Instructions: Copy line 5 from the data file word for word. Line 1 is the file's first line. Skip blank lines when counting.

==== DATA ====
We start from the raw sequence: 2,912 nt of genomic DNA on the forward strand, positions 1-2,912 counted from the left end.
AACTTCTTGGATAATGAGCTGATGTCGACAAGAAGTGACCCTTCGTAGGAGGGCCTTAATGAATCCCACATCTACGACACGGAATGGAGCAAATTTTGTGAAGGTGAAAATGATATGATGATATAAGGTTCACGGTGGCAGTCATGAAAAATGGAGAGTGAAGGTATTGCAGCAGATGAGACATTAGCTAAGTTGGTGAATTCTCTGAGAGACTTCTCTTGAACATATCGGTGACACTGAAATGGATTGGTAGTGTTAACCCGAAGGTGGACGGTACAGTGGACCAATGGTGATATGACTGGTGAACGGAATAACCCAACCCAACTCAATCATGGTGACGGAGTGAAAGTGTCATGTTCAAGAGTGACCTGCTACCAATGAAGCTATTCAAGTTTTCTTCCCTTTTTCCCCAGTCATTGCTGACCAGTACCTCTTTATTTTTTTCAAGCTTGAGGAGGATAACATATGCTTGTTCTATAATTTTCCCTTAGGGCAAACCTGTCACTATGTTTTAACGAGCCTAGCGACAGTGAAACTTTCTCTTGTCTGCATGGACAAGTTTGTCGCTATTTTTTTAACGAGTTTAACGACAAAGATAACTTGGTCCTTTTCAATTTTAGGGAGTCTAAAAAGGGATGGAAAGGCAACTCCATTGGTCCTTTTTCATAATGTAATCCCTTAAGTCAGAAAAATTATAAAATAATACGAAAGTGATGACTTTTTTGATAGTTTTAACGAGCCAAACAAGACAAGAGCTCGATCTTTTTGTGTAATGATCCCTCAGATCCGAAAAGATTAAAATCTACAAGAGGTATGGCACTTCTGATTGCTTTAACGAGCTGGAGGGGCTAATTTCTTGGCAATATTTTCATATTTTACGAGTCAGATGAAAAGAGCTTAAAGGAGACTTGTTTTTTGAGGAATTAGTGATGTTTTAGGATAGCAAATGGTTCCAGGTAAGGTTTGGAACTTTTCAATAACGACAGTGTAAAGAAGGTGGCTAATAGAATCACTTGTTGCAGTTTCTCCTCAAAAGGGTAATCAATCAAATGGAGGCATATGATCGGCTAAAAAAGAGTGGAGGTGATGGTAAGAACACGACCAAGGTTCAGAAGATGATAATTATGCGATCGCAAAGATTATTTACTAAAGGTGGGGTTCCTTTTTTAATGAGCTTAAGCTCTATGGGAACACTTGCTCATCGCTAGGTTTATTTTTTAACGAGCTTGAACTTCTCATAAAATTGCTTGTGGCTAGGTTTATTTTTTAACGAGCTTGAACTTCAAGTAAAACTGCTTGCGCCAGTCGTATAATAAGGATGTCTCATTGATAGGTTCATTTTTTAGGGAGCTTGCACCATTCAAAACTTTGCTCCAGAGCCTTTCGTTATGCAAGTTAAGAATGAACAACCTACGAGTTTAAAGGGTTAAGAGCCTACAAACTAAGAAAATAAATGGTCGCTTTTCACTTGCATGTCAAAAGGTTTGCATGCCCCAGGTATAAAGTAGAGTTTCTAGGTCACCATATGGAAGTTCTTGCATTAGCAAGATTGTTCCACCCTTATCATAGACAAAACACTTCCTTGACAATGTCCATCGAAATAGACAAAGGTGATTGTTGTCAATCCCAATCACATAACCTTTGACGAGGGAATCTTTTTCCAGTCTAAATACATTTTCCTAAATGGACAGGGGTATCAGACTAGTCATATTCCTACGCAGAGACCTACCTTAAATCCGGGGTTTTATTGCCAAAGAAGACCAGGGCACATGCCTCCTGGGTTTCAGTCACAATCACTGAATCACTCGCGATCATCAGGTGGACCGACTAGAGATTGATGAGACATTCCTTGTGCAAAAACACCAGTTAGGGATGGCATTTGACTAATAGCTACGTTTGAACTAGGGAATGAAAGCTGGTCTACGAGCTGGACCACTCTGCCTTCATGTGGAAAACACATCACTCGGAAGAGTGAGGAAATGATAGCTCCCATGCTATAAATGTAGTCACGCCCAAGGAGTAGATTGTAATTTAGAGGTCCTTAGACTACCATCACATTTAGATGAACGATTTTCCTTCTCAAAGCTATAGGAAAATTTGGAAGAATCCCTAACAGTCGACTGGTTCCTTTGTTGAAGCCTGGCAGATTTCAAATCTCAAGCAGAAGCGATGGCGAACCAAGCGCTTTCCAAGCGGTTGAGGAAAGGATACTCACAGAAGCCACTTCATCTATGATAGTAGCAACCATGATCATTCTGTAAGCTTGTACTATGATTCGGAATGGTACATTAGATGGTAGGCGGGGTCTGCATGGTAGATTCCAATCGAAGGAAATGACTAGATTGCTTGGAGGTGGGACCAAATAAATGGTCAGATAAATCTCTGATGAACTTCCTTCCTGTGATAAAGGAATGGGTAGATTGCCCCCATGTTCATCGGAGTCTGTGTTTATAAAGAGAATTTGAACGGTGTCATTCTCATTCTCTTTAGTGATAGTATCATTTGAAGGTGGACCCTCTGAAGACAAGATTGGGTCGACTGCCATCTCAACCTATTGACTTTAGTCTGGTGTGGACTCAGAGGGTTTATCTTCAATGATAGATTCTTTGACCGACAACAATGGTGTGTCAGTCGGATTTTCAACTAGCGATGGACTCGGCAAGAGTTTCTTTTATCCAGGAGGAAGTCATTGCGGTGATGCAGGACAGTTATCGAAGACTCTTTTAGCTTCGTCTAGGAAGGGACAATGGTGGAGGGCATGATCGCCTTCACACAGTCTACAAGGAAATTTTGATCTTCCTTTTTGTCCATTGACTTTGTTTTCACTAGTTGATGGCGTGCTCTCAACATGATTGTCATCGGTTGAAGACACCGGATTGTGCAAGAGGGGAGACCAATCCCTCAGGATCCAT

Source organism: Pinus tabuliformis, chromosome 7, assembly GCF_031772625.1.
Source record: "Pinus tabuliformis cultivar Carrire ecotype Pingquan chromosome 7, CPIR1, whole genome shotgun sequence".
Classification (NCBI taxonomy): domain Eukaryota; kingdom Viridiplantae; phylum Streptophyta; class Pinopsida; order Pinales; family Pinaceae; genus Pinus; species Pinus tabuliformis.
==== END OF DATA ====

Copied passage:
Classification (NCBI taxonomy): domain Eukaryota; kingdom Viridiplantae; phylum Streptophyta; class Pinopsida; order Pinales; family Pinaceae; genus Pinus; species Pinus tabuliformis.